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    Handling wearable data remains challenging for physicians

    Patients are using wearable devices from fitness trackers to blood pressure cuffs to record their own healthcare data, and the number of patients doing so is expected to grow significantly.

    The Smart Wearables in Healthcare, 2016-2030 report from research firm Research and Markets identified nearly 250 wearables in the medical field.

    Most are activity/fitness trackers, but the report said companies increasingly are focused on more advanced wearables that produce data ranging from electrocardiograms to blood pressure readings to blood glucose numbers.

    It also predicted that the overall market for smart wearables within healthcare will grow at an annualized rate of 13.6% over the next 15 years.

    Physicians already are seeing an impact from the development and adoption of wearables.

    More and more patients are able—and sometimes eager—to share the health-related data generated by activity trackers, digital glucose monitors, digital asthma inhalers and other such devices, said John Sharp, MSSA, senior manager of Personal Connected Health Alliance, a nonprofit organization formed by the Healthcare Information and Management Systems Society (HIMSS) to support work in the wearables space.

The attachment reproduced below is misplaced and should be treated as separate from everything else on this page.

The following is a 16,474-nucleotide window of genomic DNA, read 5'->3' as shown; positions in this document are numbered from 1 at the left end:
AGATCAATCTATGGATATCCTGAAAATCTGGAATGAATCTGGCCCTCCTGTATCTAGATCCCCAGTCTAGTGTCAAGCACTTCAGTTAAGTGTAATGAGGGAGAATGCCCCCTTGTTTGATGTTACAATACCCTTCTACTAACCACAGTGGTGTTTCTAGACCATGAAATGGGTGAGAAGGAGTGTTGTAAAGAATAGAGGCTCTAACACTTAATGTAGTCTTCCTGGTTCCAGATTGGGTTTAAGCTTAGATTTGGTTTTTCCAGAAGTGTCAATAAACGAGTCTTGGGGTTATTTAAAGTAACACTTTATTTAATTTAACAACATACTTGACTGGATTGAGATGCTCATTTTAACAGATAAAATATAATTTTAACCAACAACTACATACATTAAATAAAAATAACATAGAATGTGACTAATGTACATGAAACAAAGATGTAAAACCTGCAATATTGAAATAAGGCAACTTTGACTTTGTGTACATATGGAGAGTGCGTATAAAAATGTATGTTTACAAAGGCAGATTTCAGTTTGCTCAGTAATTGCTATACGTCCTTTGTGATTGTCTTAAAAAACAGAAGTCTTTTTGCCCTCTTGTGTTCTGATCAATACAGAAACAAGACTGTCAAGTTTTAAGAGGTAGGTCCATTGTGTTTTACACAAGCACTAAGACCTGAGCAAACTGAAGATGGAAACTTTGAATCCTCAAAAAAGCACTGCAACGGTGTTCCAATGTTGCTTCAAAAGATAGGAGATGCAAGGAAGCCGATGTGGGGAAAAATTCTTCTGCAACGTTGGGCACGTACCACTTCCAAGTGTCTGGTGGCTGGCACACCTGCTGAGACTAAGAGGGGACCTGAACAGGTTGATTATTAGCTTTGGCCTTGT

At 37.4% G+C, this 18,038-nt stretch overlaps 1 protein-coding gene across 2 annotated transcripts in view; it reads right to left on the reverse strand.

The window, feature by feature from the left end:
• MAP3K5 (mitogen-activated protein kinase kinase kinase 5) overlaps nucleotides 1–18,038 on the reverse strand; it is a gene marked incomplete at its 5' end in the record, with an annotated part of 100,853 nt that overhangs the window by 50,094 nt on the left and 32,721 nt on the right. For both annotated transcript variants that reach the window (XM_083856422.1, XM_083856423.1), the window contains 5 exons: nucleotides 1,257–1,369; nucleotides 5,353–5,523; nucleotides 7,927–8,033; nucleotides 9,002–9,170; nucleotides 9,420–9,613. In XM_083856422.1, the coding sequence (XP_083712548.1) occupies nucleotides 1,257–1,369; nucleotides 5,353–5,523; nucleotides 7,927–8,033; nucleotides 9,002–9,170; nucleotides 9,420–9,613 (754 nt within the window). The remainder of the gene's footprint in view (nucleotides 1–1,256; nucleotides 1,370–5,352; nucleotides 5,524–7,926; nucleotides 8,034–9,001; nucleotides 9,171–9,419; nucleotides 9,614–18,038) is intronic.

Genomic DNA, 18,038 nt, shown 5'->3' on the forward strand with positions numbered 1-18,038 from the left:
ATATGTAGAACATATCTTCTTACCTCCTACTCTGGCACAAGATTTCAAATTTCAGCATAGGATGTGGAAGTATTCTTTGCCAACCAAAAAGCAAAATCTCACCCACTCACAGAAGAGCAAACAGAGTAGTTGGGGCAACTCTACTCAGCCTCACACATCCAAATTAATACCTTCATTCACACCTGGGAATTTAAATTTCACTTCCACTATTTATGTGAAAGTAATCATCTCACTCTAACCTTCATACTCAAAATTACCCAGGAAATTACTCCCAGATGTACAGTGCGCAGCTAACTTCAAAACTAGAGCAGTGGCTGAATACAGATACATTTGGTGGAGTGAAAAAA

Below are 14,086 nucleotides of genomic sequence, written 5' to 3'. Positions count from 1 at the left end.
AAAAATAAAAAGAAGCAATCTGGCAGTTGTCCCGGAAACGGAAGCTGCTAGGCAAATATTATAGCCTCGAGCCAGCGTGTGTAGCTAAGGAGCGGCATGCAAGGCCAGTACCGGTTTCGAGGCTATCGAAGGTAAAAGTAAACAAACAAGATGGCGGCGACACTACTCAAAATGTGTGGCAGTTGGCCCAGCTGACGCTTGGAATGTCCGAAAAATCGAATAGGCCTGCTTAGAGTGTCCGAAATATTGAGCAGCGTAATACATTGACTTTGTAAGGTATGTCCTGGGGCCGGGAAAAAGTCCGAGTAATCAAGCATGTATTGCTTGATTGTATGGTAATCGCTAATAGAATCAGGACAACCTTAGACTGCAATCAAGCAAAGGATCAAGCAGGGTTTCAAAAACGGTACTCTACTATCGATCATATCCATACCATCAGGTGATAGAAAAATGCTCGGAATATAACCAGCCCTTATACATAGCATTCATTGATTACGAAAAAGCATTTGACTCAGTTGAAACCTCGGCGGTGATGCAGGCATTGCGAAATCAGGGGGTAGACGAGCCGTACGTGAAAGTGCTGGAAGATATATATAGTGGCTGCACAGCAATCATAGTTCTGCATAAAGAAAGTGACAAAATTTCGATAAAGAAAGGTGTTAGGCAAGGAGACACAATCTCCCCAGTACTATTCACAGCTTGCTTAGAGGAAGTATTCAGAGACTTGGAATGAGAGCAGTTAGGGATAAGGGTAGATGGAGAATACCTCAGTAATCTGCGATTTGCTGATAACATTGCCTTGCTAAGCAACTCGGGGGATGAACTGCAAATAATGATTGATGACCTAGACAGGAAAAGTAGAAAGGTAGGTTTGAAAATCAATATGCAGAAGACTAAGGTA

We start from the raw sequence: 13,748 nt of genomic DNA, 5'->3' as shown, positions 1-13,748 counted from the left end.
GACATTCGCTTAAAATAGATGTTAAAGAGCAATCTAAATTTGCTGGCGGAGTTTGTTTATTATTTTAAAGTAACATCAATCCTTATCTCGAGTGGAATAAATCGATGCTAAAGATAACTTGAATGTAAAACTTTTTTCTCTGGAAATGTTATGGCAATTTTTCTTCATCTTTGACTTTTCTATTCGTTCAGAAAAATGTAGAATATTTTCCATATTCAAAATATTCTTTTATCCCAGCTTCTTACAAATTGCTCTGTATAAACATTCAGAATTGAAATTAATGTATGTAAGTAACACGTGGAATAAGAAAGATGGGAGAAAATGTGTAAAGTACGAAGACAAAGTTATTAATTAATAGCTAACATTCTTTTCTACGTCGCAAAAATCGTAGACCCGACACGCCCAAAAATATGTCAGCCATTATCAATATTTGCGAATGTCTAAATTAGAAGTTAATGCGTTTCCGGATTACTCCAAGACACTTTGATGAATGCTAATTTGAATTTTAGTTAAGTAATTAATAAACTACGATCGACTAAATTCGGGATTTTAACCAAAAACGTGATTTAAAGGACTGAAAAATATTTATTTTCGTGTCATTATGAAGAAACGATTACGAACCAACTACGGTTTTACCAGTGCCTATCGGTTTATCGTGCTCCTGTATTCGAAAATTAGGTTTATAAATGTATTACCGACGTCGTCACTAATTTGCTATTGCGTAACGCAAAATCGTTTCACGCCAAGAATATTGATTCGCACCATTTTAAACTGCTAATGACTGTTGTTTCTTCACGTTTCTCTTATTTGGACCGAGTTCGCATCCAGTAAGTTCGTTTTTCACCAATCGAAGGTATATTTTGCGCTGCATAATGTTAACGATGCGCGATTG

“There are some doctors who politely say ‘no thank you,’ and some doctors are actually encouraging patients to utilize wearables and report back,” Sharp said.

    According to Sharp and other experts, wearables can help improve healthcare outcomes, particularly for physicians working with patients trying to control chronic conditions such as diabetes or high blood pressure. Physicians who receive data such as blood sugar and blood pressure readings taken by wearables between visits can better determine how their patients are doing. That’s particularly important as the country moves to value-based care reimbursement, better incentivizing such monitoring. Experts said patient-generated data can help physicians better target treatments that produce better outcomes, which is the goal of value-based care.

    Next: Making data work for physicians

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